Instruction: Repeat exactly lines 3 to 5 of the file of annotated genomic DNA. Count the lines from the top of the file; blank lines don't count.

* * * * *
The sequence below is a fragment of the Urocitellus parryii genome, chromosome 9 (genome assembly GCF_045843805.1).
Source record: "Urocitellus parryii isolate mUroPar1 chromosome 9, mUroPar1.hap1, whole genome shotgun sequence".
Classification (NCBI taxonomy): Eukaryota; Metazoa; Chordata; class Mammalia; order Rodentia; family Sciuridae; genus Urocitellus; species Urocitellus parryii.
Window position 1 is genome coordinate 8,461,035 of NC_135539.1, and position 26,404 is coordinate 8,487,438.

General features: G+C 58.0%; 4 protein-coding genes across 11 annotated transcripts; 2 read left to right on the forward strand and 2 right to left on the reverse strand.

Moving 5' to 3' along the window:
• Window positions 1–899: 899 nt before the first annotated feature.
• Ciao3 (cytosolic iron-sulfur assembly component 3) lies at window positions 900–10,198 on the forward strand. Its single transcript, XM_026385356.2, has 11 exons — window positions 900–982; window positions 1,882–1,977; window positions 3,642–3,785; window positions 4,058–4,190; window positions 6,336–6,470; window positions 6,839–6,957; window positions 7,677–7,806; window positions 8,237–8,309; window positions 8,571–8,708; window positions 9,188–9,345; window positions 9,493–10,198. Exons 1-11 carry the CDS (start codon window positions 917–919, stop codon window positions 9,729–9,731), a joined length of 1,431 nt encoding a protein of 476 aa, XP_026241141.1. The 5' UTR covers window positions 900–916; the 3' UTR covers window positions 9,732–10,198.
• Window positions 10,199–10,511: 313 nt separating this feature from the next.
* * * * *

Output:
Classification (NCBI taxonomy): Eukaryota; Metazoa; Chordata; class Mammalia; order Rodentia; family Sciuridae; genus Urocitellus; species Urocitellus parryii.
Window position 1 is genome coordinate 8,461,035 of NC_135539.1, and position 26,404 is coordinate 8,487,438.

General features: G+C 58.0%; 4 protein-coding genes across 11 annotated transcripts; 2 read left to right on the forward strand and 2 right to left on the reverse strand.